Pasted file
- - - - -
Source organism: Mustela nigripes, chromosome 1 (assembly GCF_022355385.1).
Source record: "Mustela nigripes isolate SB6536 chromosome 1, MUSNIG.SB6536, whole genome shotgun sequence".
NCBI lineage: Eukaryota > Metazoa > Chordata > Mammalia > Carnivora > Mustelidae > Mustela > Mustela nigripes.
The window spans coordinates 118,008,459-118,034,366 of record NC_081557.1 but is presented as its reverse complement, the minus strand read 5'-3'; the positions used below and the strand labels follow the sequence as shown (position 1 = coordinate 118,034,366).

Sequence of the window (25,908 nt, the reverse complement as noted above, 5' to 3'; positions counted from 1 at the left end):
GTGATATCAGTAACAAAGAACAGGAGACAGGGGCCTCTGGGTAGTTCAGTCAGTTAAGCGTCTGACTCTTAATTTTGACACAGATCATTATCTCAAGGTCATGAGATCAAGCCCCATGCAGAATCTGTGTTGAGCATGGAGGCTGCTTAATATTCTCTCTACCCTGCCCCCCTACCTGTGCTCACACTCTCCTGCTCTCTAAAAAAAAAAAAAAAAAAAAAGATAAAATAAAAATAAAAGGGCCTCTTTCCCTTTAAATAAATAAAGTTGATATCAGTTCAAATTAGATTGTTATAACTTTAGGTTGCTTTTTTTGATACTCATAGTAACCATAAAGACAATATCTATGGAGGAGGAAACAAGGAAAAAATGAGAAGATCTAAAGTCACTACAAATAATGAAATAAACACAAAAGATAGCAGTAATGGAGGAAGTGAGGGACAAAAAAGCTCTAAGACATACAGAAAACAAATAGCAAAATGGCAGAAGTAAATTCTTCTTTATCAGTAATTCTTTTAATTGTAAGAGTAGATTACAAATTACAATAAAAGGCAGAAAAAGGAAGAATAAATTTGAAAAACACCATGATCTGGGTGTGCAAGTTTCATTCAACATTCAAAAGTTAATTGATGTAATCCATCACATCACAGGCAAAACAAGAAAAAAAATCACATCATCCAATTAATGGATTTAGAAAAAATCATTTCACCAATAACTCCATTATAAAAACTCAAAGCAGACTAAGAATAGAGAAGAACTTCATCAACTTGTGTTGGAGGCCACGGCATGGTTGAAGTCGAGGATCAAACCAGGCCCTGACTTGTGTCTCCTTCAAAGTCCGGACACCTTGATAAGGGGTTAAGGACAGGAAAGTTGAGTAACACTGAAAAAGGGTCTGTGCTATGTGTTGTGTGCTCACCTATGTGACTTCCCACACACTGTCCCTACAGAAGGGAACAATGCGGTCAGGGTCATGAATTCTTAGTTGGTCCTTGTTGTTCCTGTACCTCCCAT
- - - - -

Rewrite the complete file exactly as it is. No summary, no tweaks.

Source organism: Mustela nigripes, chromosome 1 (assembly GCF_022355385.1).
Source record: "Mustela nigripes isolate SB6536 chromosome 1, MUSNIG.SB6536, whole genome shotgun sequence".
NCBI lineage: Eukaryota > Metazoa > Chordata > Mammalia > Carnivora > Mustelidae > Mustela > Mustela nigripes.
The window spans coordinates 118,008,459-118,034,366 of record NC_081557.1 but is presented as its reverse complement, the minus strand read 5'-3'; the positions used below and the strand labels follow the sequence as shown (position 1 = coordinate 118,034,366).

Sequence of the window (25,908 nt, the reverse complement as noted above, 5' to 3'; positions counted from 1 at the left end):
GTGATATCAGTAACAAAGAACAGGAGACAGGGGCCTCTGGGTAGTTCAGTCAGTTAAGCGTCTGACTCTTAATTTTGACACAGATCATTATCTCAAGGTCATGAGATCAAGCCCCATGCAGAATCTGTGTTGAGCATGGAGGCTGCTTAATATTCTCTCTACCCTGCCCCCCTACCTGTGCTCACACTCTCCTGCTCTCTAAAAAAAAAAAAAAAAAAAAAGATAAAATAAAAATAAAAGGGCCTCTTTCCCTTTAAATAAATAAAGTTGATATCAGTTCAAATTAGATTGTTATAACTTTAGGTTGCTTTTTTTGATACTCATAGTAACCATAAAGACAATATCTATGGAGGAGGAAACAAGGAAAAAATGAGAAGATCTAAAGTCACTACAAATAATGAAATAAACACAAAAGATAGCAGTAATGGAGGAAGTGAGGGACAAAAAAGCTCTAAGACATACAGAAAACAAATAGCAAAATGGCAGAAGTAAATTCTTCTTTATCAGTAATTCTTTTAATTGTAAGAGTAGATTACAAATTACAATAAAAGGCAGAAAAAGGAAGAATAAATTTGAAAAACACCATGATCTGGGTGTGCAAGTTTCATTCAACATTCAAAAGTTAATTGATGTAATCCATCACATCACAGGCAAAACAAGAAAAAAAATCACATCATCCAATTAATGGATTTAGAAAAAATCATTTCACCAATAACTCCATTATAAAAACTCAAAGCAGACTAAGAATAGAGAAGAACTTCATCAACTTGTGTTGGAGGCCACGGCATGGTTGAAGTCGAGGATCAAACCAGGCCCTGACTTGTGTCTCCTTCAAAGTCCGGACACCTTGATAAGGGGTTAAGGACAGGAAAGTTGAGTAACACTGAAAAAGGGTCTGTGCTATGTGTTGTGTGCTCACCTATGTGACTTCCCACACACTGTCCCTACAGAAGGGAACAATGCGGTCAGGGTCATGAATTCTTAGTTGGTCCTTGTTGTTCCTGTACCTCCCAT